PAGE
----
Auto focus

Bajaj’s motorcycle mantra

Murali Gopalan | Updated on May 29, 2014 Published on May 29, 2014

All set Bajaj’s Discover motorcycles lined up for display in a show room.

Concentration is on retail experience and marketing methods

Rajiv Bajaj swears by the ‘less-is-more’ dictum which puts in perspective his company’s focus as a specialist motorcycle manufacturer.

The Managing Director of Bajaj Auto was naturally keen that this be reflected in the 650 dealerships across the country. The vision was already in place five years ago but it was only in 2012 that the effort kicked off in earnest. Last year, a showroom in Pune was completely done up and, since then, 500 more have been added to the list. The entire exercise is expected to be complete by June-end.

Brand strategy

Today, the new brand strategy revolves around robust Bajaj Motorcycles in the dealerships. “There is nothing profound about the branding. It only reflects our strategy for the Pulsar and Discover and the categories they operate in,” Bajaj told Business Line.

K Srinivas, President (Motorcycle Business), believes the revamped dealerships showcase the fact that the company is a motorcycle specialist and leads with technology. “The way to do this is to have a proper layout and choose the right elements in terms of colours and textures. The feel gives a right indication of engineering strength and technology,” he says.

As Srinivas guides us around the Pune dealership, not too far from the Akurdi headquarters and the first to get off the mark with the new look, the first thing we see is the corporate wall on the left. The centrepiece here is DTS-i, the key differentiator for Bajaj bikes. For the Indian customer whose top priority is mileage, this technology also assures the added bonus of power. The Bajaj Motorcycles logo cannot be missed either.

“We are basically a two-brand company in India,” Srinivas says, referring to the Pulsar and Discover. (The Platina and Avenger, in contrast, are outlier brands). The showrooms are therefore centred around these brands and when anyone walks in, the first thing they see is the Pulsar.

Next is the new product wall which gives an idea of the next bike to be launched. And, finally, you come to the Discover wall which is a lot bigger since it is a commuter product which is in the big numbers category.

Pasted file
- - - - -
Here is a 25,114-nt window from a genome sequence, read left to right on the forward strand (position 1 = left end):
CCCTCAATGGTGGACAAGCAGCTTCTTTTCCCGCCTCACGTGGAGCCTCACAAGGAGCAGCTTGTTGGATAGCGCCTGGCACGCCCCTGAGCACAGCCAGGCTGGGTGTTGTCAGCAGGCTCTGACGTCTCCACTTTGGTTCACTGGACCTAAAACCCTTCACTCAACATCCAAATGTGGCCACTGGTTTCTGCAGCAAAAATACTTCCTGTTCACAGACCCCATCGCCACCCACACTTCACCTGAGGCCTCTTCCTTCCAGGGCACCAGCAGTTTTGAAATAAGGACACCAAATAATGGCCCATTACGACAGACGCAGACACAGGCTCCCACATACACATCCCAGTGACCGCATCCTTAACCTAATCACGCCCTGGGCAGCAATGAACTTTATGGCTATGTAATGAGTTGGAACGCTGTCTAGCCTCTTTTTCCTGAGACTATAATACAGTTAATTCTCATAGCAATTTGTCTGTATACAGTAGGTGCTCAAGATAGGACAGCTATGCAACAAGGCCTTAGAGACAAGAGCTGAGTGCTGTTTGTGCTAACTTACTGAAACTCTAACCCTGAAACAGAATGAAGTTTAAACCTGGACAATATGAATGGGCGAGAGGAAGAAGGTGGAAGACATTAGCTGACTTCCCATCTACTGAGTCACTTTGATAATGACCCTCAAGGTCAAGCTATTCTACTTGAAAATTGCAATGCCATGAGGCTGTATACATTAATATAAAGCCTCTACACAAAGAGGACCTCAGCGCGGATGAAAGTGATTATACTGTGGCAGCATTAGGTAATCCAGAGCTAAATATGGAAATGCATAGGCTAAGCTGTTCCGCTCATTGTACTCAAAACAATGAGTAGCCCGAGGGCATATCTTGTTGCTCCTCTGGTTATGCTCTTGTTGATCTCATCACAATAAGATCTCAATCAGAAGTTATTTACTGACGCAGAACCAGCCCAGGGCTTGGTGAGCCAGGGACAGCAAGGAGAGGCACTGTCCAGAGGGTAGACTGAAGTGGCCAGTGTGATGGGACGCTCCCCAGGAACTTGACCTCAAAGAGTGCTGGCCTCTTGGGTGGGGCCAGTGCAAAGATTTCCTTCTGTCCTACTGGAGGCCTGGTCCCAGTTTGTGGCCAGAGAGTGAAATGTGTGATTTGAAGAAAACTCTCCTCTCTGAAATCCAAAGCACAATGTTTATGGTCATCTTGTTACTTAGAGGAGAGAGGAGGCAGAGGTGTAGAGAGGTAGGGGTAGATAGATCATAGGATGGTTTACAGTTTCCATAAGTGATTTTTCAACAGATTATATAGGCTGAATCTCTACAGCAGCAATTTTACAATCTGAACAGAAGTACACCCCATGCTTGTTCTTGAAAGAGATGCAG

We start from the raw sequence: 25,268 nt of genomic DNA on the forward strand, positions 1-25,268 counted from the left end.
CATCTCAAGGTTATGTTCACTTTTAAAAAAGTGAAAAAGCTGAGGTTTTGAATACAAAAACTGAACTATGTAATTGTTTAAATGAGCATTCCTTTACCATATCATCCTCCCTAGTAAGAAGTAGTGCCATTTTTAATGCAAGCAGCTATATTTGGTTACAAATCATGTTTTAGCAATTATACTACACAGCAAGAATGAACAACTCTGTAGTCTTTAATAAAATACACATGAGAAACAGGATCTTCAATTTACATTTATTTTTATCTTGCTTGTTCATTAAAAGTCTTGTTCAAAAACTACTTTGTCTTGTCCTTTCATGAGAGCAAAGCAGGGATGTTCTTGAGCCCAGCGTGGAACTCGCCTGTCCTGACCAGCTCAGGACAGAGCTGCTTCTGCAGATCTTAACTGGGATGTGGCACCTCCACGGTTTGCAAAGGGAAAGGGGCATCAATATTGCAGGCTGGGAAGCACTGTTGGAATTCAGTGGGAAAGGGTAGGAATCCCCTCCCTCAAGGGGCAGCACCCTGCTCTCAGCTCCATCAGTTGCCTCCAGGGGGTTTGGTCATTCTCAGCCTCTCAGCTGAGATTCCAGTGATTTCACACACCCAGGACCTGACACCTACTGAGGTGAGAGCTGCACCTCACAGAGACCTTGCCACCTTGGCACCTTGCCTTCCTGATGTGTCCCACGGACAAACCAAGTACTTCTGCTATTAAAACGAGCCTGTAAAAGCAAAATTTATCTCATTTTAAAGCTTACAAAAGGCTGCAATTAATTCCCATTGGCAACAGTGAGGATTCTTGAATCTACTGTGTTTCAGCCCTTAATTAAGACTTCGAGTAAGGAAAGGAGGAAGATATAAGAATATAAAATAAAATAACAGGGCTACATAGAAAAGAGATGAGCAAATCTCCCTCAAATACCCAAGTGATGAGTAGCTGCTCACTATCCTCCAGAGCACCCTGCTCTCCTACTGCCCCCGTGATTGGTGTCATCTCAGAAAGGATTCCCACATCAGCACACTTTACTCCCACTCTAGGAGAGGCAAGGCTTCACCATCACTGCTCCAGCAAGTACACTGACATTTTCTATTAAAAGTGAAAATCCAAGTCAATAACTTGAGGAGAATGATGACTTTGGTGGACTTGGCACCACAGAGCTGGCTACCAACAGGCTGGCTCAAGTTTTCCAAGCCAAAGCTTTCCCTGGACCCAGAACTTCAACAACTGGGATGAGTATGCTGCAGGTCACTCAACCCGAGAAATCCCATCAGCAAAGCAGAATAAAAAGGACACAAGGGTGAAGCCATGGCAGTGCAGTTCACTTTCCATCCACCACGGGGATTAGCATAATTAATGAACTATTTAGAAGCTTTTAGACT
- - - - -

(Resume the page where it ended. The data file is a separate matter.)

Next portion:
“The moment you enter the showroom, all this becomes a natural flow of the walk pattern ,” Srinivas says.

The underlying message is that the retailing experience should be as important as the brand. In this particular Pune showroom, we are told that sales have increased ever since it went through its facelift. “We had decided to become a bike specialist but the showrooms did not reflect this intent. This one here became a model showroom and was ready about a year ago,” Srinivas says.

The hard work involved in this redesign exercise was lead by global consultant, Fitch providing the design inputs, while invaluable advice also came from marketing guru, Jack Trout. Suppliers were then identified to provide standardised furniture to all dealerships. A Pune-based manufacturer was entrusted with the job of readying the different walls for the bikes while three suppliers took care of the graphics. While all these investments were borne by the dealers, the company was constantly with them in creating the foundation.

The other interesting part about the new showrooms is that the entrances are on the side. In most dealerships, this is more central with the result that the customer first sees the receptionist and hordes of people. “We did not want that and were keen that the products lead the way with people separated at the back for dealing with customers,” Srinivas says.

Standing out

From Rajiv Bajaj’s point of view, Motorcycles are largely in a B2C space and the retail strategy is therefore exclusive to the product. The RE three-wheelers, likewise have their own distribution network.

“Strategy works best when there is an obvious and exclusive connect between the brand's position, its communication and its distribution. That makes what the brand is and isn't clear to everyone outside and inside the organisation,” Bajaj says.

Likewise, the KTM Stores are unique to products from the company. “Retail identity must be connected to product branding not corporate ownership as customers care about the former not the latter,” he adds, referring to the 48 per cent plus stake Bajaj Auto holds in KTM.

A Pulsar is in a niche of its own as also the KTM Duke 390.

“In marketing, perception is accorded primacy over reality. But we must remember that while perception is the fruit, it is tangible, factual, credible differentiation that is its root,” Bajaj declares.

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Published on May 29, 2014
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